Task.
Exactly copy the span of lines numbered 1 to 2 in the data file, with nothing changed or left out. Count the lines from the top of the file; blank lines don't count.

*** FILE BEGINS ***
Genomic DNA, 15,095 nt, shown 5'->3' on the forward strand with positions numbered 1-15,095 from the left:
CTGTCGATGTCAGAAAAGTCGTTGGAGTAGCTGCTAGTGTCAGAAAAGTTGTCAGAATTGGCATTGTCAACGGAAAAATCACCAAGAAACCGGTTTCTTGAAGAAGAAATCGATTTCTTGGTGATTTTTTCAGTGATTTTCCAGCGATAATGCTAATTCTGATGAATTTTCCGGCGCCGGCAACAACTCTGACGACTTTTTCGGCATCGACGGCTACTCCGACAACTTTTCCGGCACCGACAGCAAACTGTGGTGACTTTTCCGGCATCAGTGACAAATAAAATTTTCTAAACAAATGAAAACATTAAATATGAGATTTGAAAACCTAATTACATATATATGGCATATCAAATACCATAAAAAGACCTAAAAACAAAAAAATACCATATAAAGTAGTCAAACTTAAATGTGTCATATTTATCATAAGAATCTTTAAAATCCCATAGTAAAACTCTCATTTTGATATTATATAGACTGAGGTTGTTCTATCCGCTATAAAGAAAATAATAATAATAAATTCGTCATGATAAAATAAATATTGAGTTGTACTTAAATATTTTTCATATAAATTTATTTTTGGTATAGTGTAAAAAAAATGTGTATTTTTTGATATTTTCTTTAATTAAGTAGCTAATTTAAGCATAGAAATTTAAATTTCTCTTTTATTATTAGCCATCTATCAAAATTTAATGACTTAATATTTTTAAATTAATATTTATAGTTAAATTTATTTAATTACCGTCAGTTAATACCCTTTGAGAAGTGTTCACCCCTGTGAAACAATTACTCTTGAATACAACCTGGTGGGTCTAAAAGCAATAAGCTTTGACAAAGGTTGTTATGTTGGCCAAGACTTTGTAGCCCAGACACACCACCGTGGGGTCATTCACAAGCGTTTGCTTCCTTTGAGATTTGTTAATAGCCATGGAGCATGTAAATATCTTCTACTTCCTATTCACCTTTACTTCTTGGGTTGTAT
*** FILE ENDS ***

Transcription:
Genomic DNA, 15,095 nt, shown 5'->3' on the forward strand with positions numbered 1-15,095 from the left:
CTGTCGATGTCAGAAAAGTCGTTGGAGTAGCTGCTAGTGTCAGAAAAGTTGTCAGAATTGGCATTGTCAACGGAAAAATCACCAAGAAACCGGTTTCTTGAAGAAGAAATCGATTTCTTGGTGATTTTTTCAGTGATTTTCCAGCGATAATGCTAATTCTGATGAATTTTCCGGCGCCGGCAACAACTCTGACGACTTTTTCGGCATCGACGGCTACTCCGACAACTTTTCCGGCACCGACAGCAAACTGTGGTGACTTTTCCGGCATCAGTGACAAATAAAATTTTCTAAACAAATGAAAACATTAAATATGAGATTTGAAAACCTAATTACATATATATGGCATATCAAATACCATAAAAAGACCTAAAAACAAAAAAATACCATATAAAGTAGTCAAACTTAAATGTGTCATATTTATCATAAGAATCTTTAAAATCCCATAGTAAAACTCTCATTTTGATATTATATAGACTGAGGTTGTTCTATCCGCTATAAAGAAAATAATAATAATAAATTCGTCATGATAAAATAAATATTGAGTTGTACTTAAATATTTTTCATATAAATTTATTTTTGGTATAGTGTAAAAAAAATGTGTATTTTTTGATATTTTCTTTAATTAAGTAGCTAATTTAAGCATAGAAATTTAAATTTCTCTTTTATTATTAGCCATCTATCAAAATTTAATGACTTAATATTTTTAAATTAATATTTATAGTTAAATTTATTTAATTACCGTCAGTTAATACCCTTTGAGAAGTGTTCACCCCTGTGAAACAATTACTCTTGAATACAACCTGGTGGGTCTAAAAGCAATAAGCTTTGACAAAGGTTGTTATGTTGGCCAAGACTTTGTAGCCCAGACACACCACCGTGGGGTCATTCACAAGCGTTTGCTTCCTTTGAGATTTGTTAATAGCCATGGAGCATGTAAATATCTTCTACTTCCTATTCACCTTTACTTCTTGGGTTGTAT